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A couple of weeks ago I noticed on my twitter feed someone - let’s call them Tweeter A - being advised by Tweeter B to ‘check out the original’.
The original happened to be a writing strategy taken from Barbara’s and my recent book about publishing.
It turned out that Tweeter B had used our writing strategy and acknowledged the source in a presentation on academic writing.
However Tweeter A, a doctoral researcher, had attributed the strategy to Tweeter B, because that’s where they’d first heard it.
So Tweeter B steered the doctoral researcher to the source of the workshop material. At the same time, Tweeter B was also providing a lesson in ‘citing it right’.
And a while ago I also noticed that one blogger, let’s call them Blogger A, had written a post in which they referred to one of the metaphors Barbara and I use as a strategy to get to grips with literature work. It was acknowledged appropriately and the post linked to our first book.
That was great and we were duly pleased - that’s why we write the books, to get the stuff out there and used (heaven knows we don’t make any money out of writing them - if only).
But then I spotted only this week a post by Blogger B. Blogger B had referred to our metaphor and attributed it to Blogger A, and not to us.
In both instances the problem was the same. Tweeter A and Blogger B had committed what is known as a MISATTRIBUTION. A misattribution arises when you attribute something to the wrong person. It often occurs when you are CITING A CITATION.
Misattribution is often a problem in theses and journal articles. Let me give you a couple of examples.
A writer might attribute an idea like ‘emotional labour’ to a recent article that they’ve read on service workers. However the article’s author has actually read the primary material, and attributed the general ideas of ‘emotional labour’ and ‘greedy institutions’ to Hochschild (Hochschild, 1983) and Coser (Coser, 1974). The writer in question however only cited the citation, and not the original source.
Mis-citing citations is particularly obvious when the idea is really really well known - say when someone attributes the idea of ‘the Panopticon’ and the ‘surveillance’ of modern life to a recent text in which someone is citing and working with Foucault (Foucault, 1977) (of course Foucault was himself using the work of Bentham and if it is only the Panopticon that is discussed then the citation really ought to go back to that primary source).
Failing to recognize that panoptic surveillance is a very well known theory which emanates from Foucault actually says a lot about the writer who is misattributing. It suggests that they are not very well read.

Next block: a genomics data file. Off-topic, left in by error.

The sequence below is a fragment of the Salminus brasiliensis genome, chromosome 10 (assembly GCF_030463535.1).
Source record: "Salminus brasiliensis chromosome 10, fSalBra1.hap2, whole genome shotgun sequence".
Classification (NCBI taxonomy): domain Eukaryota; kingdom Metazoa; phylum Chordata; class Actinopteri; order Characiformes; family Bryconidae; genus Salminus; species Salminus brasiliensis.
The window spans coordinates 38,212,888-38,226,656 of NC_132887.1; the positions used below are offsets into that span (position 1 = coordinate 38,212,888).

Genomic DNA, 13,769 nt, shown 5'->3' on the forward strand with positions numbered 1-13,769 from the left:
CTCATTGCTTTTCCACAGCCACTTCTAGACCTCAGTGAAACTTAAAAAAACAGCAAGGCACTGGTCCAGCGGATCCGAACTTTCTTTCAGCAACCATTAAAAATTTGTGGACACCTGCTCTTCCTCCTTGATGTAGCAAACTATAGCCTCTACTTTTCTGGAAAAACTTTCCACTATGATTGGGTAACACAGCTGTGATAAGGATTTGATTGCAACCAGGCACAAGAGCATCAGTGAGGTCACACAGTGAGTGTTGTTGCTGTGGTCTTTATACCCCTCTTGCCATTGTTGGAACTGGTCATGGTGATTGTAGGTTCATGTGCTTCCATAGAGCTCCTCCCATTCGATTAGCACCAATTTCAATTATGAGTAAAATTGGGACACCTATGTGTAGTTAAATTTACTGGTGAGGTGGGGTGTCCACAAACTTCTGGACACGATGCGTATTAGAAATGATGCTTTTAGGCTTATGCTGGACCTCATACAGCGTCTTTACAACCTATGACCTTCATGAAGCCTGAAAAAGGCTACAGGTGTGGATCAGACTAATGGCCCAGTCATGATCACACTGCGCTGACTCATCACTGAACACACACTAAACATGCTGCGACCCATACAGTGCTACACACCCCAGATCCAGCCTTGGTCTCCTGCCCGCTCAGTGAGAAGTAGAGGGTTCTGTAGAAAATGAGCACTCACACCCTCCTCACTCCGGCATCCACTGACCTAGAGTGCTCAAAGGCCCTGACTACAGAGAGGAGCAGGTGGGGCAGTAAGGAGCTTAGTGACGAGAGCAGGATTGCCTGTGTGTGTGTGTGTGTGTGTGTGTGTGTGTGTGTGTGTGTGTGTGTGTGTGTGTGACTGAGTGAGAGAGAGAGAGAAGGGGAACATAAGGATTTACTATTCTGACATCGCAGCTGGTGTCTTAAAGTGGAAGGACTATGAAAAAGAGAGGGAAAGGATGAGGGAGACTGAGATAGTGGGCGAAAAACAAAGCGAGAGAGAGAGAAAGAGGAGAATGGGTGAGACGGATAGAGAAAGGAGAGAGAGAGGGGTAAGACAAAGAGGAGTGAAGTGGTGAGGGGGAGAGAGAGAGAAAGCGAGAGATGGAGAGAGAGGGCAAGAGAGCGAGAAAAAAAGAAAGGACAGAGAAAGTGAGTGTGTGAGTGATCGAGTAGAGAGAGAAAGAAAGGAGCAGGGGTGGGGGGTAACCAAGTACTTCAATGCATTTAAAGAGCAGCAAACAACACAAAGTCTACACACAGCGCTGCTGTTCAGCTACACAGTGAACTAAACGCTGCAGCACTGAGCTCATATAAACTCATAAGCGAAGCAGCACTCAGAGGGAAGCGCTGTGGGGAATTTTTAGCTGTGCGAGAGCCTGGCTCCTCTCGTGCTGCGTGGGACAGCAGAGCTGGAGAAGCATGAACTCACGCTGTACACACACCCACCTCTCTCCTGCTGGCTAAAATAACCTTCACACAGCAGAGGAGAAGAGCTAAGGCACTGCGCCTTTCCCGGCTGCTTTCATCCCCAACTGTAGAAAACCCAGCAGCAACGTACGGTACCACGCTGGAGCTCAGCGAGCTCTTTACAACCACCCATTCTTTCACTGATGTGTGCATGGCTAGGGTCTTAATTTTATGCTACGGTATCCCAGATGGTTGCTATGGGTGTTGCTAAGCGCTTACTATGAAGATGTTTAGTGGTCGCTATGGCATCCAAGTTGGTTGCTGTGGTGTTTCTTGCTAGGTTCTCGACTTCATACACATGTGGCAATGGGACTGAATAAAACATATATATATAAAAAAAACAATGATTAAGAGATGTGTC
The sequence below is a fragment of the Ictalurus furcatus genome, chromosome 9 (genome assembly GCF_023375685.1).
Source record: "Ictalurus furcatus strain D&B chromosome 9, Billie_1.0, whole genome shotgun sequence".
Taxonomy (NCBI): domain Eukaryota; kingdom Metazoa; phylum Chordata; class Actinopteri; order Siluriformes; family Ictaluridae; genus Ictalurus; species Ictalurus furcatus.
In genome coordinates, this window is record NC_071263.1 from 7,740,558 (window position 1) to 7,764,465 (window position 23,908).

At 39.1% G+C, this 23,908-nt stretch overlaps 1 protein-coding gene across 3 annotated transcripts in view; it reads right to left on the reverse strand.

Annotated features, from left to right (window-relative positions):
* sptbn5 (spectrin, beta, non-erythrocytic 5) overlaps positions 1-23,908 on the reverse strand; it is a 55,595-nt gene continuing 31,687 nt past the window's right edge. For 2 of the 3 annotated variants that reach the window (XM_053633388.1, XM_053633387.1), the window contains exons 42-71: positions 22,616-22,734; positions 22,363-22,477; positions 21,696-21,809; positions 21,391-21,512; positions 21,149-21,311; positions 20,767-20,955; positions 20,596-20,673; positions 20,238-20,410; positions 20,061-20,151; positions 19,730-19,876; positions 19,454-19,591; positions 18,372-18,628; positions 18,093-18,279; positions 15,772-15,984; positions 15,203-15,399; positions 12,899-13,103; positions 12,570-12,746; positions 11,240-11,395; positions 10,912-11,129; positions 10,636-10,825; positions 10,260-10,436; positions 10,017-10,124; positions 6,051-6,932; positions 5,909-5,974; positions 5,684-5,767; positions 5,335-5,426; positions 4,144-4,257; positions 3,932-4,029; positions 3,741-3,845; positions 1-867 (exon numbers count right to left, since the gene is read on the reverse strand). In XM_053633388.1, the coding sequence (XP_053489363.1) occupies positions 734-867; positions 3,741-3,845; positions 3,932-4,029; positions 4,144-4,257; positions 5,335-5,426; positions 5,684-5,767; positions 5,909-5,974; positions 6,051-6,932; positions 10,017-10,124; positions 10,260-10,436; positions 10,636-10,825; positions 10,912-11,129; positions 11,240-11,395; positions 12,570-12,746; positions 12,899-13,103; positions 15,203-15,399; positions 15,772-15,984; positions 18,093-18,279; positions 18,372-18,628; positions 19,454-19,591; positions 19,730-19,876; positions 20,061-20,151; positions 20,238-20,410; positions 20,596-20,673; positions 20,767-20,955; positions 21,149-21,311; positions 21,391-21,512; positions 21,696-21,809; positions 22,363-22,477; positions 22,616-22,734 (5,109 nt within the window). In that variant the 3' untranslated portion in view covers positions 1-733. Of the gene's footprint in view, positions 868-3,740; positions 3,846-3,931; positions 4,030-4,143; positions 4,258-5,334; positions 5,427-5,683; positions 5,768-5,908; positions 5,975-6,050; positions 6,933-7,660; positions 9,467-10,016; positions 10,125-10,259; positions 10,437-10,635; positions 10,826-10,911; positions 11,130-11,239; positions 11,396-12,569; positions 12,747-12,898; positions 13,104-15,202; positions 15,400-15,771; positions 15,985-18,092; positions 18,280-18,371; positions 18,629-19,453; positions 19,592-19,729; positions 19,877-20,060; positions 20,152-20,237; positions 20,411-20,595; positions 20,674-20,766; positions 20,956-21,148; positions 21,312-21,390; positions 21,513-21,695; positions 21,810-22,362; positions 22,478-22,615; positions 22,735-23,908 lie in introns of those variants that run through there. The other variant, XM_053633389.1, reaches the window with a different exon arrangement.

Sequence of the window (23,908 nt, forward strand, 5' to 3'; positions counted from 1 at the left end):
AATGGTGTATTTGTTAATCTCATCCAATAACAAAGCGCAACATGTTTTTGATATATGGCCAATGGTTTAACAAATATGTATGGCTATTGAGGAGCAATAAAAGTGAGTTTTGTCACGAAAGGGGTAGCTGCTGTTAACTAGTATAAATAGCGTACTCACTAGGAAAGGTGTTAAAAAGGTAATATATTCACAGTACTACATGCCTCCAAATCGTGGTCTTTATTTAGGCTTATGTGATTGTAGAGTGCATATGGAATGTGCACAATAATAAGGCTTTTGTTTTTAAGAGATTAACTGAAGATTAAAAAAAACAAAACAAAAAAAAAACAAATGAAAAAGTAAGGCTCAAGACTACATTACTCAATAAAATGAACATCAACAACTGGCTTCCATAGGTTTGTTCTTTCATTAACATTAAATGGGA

Misattribution is actually pretty common, and it doesn’t do anyone any favours. The originator of the material misses out having their contribution recognized. In these times when citations count, this can be a serious issue. Misattribution can cost the scholar who isn’t cited.
So in an audit context, an omission via a misattribution could well constitute what Thesis Whisperer might suggest is academic asshole behaviour.
The person who cited correctly has been misread by the misattributor. They are credited with an idea that is not their’s and that it was not their intention to steal - which is what the misattribution could be seen to imply if the reader of the misattributor’s text doesn’t go back to the secondary source to see where the chain of misattribution starts.
However, the most serious consequences come to the person who doesn’t cite it right. Readers who know the correct attribution will assume that the misattributor is either just being lazy and can’t be bothered to go back to the primary source - or they haven’t actually read the material they are citing properly.
Whichever of these is assumed by their reader, the misattribution will be put down to sloppy scholarship, and that then throws the rest of the misattributor’s work into doubt.
Sometimes, of course, the misattribution is just a simple and unintended oversight, and a simple email to ask that it be fixed is sufficient. That’s what happened with me and Blogger B.
I emailed, pointed out the slip and they fixed it. So that’s the other thing about at least some misattributions, particularly in social media, they can be rectified without much trouble.
But there IS a lot at stake in attribution. The message therefore is - cite it right!! Attributing to the primary source is not just about doing the right thing as in the correct thing to do, it’s also about doing the ethical thing by acknowledging the contribution that was originally made.
Coser, L. A. (1974). Greedy institutions. Patterns of undivided commitment. New York: The Free Press.
Foucault, M. (1977). Discipline and punish. The birth of the prison (A. Sheridan, Trans. 1991 ed.). London: Penguin.
Hochschild, A. (1983). The managed heart: Commercialisation of human feeling. Berkeley: University of California Press.